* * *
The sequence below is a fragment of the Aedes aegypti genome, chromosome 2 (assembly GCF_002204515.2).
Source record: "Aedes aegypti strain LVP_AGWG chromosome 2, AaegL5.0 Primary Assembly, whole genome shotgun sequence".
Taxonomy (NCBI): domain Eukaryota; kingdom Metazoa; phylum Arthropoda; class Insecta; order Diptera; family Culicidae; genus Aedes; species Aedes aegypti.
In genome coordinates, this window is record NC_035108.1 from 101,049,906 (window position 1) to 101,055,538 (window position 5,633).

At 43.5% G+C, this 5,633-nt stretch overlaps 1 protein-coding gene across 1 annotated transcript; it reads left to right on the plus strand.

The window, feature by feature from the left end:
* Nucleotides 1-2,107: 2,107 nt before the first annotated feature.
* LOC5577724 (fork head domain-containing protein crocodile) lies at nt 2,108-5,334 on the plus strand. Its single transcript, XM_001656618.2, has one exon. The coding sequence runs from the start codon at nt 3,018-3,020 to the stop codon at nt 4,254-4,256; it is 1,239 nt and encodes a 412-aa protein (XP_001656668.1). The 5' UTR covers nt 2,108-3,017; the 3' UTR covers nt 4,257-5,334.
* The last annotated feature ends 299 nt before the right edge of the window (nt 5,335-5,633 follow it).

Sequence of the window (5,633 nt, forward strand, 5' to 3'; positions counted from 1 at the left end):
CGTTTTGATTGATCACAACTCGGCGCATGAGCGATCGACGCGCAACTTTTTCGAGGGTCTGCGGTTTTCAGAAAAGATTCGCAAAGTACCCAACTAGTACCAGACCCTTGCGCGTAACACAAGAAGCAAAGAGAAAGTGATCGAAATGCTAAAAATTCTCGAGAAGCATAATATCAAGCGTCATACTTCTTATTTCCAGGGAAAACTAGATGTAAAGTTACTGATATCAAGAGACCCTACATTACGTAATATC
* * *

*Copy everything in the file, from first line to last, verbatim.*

The sequence below is a fragment of the Aedes aegypti genome, chromosome 2 (assembly GCF_002204515.2).
Source record: "Aedes aegypti strain LVP_AGWG chromosome 2, AaegL5.0 Primary Assembly, whole genome shotgun sequence".
Taxonomy (NCBI): domain Eukaryota; kingdom Metazoa; phylum Arthropoda; class Insecta; order Diptera; family Culicidae; genus Aedes; species Aedes aegypti.
In genome coordinates, this window is record NC_035108.1 from 101,049,906 (window position 1) to 101,055,538 (window position 5,633).

At 43.5% G+C, this 5,633-nt stretch overlaps 1 protein-coding gene across 1 annotated transcript; it reads left to right on the plus strand.

The window, feature by feature from the left end:
* Nucleotides 1-2,107: 2,107 nt before the first annotated feature.
* LOC5577724 (fork head domain-containing protein crocodile) lies at nt 2,108-5,334 on the plus strand. Its single transcript, XM_001656618.2, has one exon. The coding sequence runs from the start codon at nt 3,018-3,020 to the stop codon at nt 4,254-4,256; it is 1,239 nt and encodes a 412-aa protein (XP_001656668.1). The 5' UTR covers nt 2,108-3,017; the 3' UTR covers nt 4,257-5,334.
* The last annotated feature ends 299 nt before the right edge of the window (nt 5,335-5,633 follow it).

Sequence of the window (5,633 nt, forward strand, 5' to 3'; positions counted from 1 at the left end):
CGTTTTGATTGATCACAACTCGGCGCATGAGCGATCGACGCGCAACTTTTTCGAGGGTCTGCGGTTTTCAGAAAAGATTCGCAAAGTACCCAACTAGTACCAGACCCTTGCGCGTAACACAAGAAGCAAAGAGAAAGTGATCGAAATGCTAAAAATTCTCGAGAAGCATAATATCAAGCGTCATACTTCTTATTTCCAGGGAAAACTAGATGTAAAGTTACTGATATCAAGAGACCCTACATTACGTAATATC